1. Develop a formal pharmacy technician education and training program – The Education Method

Professional identity is often initially developed in the formative education and training programming completed by pharmacy students, as well as other health care professions.  Unfortunately, the reality of our training environments for incoming pharmacy technicians often do not include intentional programming or conversations about being a pharmacy technician as part of a larger profession.  The focus is solely on training pharmacy technicians to fulfill the role they have been hired into and/or assigned.  The development of a formal education and training program for technicians can help bridge this gap to assist pharmacy technicians in developing this critical professional identity.

  1. Create a structure for pharmacy technician preceptors in your organization – The Training Method

Possibly the most powerful addition we made to our team in my organization was to instill the concept of precepting into our education and training programming for technicians.  Through the utilization of the ASHP/ACPE-accreditation standards for pharmacy technician programs, we were able to create a structure for the identification, utilization, and development of pharmacy technician preceptors within our department.  A culture of academia was subsequently brought to our pharmacy technician team and the conversation shifted from “Hi, my name is Matt and I’ll be your trainer today” to “Hi, my name is Professor Rewald and I’m your preceptor throughout your time learning central pharmacy operations.  Let’s discuss how we can work together to make this a successful journey into the pharmacy technician team.”  The best news is that organizations can leverage the education, training, and structures many have in place for residency precepting and simply tailor it to the pharmacy technician audience.  Formal accredited programs are recommended, but also not required – this can be instilled into any training regimen, schedule, or program.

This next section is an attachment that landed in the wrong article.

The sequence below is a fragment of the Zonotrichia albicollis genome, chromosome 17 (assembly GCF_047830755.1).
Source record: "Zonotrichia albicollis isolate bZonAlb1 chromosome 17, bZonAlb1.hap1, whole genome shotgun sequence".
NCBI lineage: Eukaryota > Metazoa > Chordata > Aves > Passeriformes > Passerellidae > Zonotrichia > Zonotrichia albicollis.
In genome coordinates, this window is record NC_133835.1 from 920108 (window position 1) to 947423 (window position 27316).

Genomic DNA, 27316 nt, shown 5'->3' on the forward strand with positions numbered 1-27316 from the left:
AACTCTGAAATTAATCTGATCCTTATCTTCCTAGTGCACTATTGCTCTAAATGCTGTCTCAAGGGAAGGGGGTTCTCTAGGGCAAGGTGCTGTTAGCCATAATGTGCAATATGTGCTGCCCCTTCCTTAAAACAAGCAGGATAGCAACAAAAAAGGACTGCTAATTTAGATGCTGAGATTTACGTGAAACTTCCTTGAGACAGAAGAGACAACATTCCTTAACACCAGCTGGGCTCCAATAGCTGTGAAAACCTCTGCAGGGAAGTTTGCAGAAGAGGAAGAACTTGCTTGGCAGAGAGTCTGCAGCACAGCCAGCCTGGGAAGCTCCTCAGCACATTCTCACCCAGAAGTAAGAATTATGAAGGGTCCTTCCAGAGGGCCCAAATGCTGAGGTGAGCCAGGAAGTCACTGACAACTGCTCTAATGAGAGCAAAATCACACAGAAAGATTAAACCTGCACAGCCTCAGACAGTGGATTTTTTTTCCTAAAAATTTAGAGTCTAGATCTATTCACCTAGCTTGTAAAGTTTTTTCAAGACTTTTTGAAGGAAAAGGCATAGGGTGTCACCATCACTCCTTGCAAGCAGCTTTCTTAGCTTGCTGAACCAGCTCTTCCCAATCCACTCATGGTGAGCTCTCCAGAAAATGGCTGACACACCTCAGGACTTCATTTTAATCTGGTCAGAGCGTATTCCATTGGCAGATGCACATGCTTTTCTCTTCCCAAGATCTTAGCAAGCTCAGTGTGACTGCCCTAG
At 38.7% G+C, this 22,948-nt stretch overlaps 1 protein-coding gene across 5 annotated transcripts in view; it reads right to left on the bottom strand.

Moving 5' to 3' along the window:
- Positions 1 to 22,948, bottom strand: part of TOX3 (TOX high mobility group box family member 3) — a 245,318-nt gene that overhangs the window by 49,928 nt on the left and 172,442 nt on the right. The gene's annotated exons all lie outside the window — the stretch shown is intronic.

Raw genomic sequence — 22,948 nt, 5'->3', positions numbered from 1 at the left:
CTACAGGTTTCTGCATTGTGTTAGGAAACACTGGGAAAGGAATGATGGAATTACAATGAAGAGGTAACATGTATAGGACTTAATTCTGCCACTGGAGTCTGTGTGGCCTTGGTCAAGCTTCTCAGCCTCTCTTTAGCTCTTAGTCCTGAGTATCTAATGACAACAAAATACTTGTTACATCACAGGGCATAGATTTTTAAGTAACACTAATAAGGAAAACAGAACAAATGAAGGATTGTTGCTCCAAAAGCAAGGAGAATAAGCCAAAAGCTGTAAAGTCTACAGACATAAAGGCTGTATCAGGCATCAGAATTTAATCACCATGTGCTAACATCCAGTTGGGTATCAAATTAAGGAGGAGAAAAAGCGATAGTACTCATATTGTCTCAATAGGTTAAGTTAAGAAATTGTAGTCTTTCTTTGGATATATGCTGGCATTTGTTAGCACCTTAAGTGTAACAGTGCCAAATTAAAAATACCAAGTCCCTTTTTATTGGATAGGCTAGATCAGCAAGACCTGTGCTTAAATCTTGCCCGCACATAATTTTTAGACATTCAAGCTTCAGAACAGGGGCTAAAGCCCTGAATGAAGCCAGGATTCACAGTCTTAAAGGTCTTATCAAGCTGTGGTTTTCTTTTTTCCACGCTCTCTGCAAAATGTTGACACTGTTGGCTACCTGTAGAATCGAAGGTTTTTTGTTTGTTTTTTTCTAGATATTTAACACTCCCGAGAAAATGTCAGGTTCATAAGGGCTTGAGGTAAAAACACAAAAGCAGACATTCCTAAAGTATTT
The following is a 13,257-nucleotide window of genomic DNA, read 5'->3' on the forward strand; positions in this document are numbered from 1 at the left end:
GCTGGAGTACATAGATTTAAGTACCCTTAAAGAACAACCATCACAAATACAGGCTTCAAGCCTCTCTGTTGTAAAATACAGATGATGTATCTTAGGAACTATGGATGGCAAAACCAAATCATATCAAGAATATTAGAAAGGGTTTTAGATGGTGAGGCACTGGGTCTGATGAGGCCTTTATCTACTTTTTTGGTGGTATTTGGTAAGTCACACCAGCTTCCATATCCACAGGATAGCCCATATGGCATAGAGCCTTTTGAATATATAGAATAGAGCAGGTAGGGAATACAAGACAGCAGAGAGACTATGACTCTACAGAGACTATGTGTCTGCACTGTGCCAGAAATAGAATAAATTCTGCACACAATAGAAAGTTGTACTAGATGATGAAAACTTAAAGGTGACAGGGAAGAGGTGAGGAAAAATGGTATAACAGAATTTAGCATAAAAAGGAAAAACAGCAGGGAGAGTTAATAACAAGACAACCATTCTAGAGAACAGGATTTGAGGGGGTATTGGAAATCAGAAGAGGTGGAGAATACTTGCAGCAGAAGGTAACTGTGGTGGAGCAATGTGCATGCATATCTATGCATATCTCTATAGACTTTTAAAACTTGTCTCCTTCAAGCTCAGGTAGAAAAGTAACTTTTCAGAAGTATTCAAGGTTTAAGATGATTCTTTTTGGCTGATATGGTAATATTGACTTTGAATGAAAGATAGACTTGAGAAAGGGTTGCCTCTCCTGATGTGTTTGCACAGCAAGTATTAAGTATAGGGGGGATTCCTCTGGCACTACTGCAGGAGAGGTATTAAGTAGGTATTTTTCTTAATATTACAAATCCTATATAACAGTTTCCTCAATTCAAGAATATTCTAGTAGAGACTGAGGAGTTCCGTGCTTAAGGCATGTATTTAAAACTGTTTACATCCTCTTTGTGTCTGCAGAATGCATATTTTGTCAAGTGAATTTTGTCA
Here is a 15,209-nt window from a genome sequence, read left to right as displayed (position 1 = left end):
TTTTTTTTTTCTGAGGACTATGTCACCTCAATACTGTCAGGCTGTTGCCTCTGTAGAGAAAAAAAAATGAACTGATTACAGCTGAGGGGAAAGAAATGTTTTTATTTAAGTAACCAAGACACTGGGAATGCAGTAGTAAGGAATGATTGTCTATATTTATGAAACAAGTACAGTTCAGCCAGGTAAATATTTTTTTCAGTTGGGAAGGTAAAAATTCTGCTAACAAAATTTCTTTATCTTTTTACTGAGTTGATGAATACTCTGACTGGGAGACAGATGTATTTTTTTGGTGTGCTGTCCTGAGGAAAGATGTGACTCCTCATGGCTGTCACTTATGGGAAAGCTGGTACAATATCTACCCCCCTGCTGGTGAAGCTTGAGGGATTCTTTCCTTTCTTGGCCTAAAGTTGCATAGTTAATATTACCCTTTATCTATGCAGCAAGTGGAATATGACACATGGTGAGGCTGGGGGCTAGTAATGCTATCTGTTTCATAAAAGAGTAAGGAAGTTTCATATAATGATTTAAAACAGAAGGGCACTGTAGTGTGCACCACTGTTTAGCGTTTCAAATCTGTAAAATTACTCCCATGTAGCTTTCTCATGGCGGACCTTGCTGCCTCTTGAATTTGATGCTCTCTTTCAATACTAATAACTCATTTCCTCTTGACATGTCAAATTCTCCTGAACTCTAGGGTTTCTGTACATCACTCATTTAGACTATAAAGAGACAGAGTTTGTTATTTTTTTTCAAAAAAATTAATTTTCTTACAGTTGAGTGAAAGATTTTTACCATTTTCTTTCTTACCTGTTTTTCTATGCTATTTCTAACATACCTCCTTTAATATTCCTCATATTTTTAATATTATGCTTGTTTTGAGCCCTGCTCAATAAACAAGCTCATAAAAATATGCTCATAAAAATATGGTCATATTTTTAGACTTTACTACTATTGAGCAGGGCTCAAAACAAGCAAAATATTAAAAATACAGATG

1. Check-in…..frequently – The Check Method

As leaders, we are typically instructed to perform 90-day reviews and yearly appraisals of all pharmacy technicians.  But what about the time in between?  Are we engaging in meaningful dialogue regarding the future direction of our team members ambitions, challenges, and career goals?  Or is it merely a box we need to check to ensure compliance?  These are serious questions we must examine.

To conclude, I would like to state something emphatically.  This is a statement of proclamation that I truly believe from the bottom of my heart after having been in this field for 20 years and having gone through all the ups and downs of being in this profession.  From being devalued, passed over, and told I’m not qualified, to being mentored, strengthened, awarded, and recognized.  A statement that reads like this:

“I am a pharmacy technician.  I provide immeasurable value to the patients in whom we serve.  I find value and purpose in the work that I accomplish.  I am a leader, educator, trainer, advocate, and colleague for other individuals in our profession.  I am a health care professional.  My name is Matt and once again, I am a pharmacy technician.

Do your colleagues feel the same way?